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Rescooped by Ms. Harrington from Mrs. Watson's Class
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10 Great Agriculture Infographics

10 Great Agriculture Infographics | Teachers Toolbox | Scoop.it
A collection of 10 interesting and informative agriculture infographics from around the Internet.

Via Nancy Watson
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Nancy Watson's curator insight, August 17, 2014 7:14 AM

The story of your food is not a simple thing. There are lots of steps in the commodity chain that take a piece of every dollar. Subsidies and allotments keep prices up or down depending.

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Feeding 9 Billion

Feeding 9 Billion | Teachers Toolbox | Scoop.it
When we think about threats to the environment, we tend to picture cars and smokestacks, not dinner. But the truth is, our need for food poses one of the biggest dangers to the planet.

Via Seth Dixon
Ms. Harrington's insight:

Will we be able to feed the entire population? How agriculture changes the landscape.

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Sally Egan's curator insight, April 30, 2014 11:09 PM

Agricultural production is one of the ways in which people modify the environment more than any other.  Global population is expected to top out at around 9 billion around 2050, so will we be able to sustainably feed all of the entire human population?  This one question brings up many more spatial, environmental, political and social questions--this interactive feature nicely addresses many of the pertinent issues in a very accessible manner.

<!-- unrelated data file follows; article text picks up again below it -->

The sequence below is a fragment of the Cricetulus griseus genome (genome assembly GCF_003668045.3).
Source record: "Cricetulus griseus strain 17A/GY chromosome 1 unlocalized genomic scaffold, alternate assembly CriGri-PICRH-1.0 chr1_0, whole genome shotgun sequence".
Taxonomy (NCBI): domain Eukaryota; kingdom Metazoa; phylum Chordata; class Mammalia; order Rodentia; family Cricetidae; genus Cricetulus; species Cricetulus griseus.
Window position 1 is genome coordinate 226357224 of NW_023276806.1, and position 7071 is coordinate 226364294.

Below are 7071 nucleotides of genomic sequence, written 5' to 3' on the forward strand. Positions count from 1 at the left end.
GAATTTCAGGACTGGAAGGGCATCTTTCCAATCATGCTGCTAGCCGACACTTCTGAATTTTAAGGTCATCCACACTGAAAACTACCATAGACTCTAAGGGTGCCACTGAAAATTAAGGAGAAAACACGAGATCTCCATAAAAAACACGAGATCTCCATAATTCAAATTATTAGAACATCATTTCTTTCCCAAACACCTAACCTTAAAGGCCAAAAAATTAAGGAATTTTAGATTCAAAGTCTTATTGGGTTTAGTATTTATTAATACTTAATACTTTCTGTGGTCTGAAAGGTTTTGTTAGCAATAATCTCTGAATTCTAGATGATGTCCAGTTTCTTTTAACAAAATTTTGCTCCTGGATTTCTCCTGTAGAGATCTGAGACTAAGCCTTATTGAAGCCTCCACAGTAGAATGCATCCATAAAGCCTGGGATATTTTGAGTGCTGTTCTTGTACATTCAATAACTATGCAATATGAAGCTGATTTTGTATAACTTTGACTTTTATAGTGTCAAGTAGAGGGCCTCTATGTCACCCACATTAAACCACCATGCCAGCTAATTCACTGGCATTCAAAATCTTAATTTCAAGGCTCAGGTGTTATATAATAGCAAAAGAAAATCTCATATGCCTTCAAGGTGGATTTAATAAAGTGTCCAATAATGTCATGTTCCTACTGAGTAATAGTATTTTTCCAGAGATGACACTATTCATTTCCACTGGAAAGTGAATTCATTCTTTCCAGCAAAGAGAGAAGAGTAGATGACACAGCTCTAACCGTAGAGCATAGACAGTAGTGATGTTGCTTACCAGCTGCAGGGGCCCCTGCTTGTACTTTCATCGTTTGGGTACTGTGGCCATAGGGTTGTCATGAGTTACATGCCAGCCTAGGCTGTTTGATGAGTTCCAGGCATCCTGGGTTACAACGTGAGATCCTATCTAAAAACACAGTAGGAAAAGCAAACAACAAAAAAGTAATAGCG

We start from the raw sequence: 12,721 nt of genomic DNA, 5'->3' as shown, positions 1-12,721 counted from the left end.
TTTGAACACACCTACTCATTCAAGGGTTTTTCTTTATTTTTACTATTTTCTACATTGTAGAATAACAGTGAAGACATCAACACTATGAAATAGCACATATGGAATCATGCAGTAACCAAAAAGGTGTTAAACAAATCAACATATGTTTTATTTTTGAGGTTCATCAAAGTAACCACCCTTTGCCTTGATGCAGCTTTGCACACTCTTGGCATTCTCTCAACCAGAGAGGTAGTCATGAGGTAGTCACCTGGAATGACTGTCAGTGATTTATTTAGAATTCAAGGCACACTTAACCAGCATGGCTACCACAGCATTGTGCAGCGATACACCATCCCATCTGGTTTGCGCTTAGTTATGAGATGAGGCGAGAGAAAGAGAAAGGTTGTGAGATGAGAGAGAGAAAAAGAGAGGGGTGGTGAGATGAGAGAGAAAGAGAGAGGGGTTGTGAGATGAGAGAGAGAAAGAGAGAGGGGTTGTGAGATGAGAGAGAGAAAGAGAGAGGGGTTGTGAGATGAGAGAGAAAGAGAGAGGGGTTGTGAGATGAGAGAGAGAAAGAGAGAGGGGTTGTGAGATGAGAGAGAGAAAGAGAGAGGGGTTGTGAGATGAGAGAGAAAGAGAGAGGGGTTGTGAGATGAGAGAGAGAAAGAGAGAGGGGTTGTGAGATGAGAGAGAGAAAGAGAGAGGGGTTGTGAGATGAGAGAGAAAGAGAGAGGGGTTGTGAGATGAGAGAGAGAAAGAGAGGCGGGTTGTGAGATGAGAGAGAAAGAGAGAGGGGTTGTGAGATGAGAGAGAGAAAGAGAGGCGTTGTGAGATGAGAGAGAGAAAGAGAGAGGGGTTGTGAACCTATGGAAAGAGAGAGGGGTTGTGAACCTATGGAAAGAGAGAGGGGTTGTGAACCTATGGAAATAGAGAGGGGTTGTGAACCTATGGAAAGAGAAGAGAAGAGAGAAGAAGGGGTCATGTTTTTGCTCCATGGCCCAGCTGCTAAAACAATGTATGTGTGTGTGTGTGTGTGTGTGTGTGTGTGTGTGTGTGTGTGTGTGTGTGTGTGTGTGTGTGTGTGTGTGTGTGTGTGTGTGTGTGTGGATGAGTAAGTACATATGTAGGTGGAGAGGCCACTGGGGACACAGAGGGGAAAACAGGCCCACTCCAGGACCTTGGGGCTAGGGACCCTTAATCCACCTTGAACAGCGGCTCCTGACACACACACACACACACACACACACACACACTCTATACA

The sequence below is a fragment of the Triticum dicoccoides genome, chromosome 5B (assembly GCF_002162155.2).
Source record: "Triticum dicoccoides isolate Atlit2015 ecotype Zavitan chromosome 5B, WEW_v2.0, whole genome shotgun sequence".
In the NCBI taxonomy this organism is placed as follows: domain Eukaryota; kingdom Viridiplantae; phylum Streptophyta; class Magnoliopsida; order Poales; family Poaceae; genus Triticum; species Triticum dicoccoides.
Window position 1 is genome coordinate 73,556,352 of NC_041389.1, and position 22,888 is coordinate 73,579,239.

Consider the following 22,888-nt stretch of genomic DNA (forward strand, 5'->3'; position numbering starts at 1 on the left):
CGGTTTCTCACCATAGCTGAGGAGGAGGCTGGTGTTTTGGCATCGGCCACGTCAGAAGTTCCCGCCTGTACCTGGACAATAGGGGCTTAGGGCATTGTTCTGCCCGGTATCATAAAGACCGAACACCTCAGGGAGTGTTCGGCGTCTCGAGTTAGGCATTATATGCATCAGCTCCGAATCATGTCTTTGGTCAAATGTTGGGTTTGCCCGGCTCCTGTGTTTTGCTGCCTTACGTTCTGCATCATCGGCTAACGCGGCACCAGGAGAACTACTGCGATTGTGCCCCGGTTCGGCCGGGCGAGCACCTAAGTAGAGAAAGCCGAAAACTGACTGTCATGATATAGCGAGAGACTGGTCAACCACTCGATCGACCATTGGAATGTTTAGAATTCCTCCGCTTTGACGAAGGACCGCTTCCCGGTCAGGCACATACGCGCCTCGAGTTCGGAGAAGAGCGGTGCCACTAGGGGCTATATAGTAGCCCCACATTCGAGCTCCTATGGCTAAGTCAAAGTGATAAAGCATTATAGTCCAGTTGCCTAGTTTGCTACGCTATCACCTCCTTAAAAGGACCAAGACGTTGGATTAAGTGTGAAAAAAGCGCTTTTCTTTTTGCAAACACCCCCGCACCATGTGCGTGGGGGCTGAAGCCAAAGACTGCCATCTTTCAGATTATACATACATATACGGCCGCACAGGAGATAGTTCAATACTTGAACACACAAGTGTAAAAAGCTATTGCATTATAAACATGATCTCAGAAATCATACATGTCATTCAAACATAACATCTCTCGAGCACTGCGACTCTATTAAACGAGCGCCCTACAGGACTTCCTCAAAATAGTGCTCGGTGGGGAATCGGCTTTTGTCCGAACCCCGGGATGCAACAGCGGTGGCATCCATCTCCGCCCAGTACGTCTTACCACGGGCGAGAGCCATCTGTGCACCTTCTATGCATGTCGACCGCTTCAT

This article relates well to the Population topic in Global Challenges and issues that arise from the present growth patterns.  

Sid McIntyre-DeLaMelena's curator insight, May 29, 2014 1:59 PM

As population continues to grow and agricultural lands dissappear, the issue of feeding the world is becoming a growing concern.

The environmental places of the world are becoming arid and the agrarian places are dwindling affecting the human/environment interaction by introducing agricultural issues.

BrianCaldwell7's curator insight, March 16, 3:52 PM

Agricultural production is one of the ways in which people modify the environment more than any other.  Global population is expected to top out at around 9 billion around 2050, so will we be able to sustainably feed all of the entire human population?  This one question brings up many more spatial, environmental, political and social questions--this interactive feature nicely addresses many of the pertinent issues in a very accessible manner.    

 

Tags: sustainability, agriculture, food production, environment modify, unit 5 agriculture. 

Rescooped by Ms. Harrington from Geography Education
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Alluvial Fans

Alluvial Fans | Teachers Toolbox | Scoop.it
When streams emerge from mountains, they often spread out and deposit sediment in a distinctive pattern known as an alluvial fan.

Via Seth Dixon
Ms. Harrington's insight: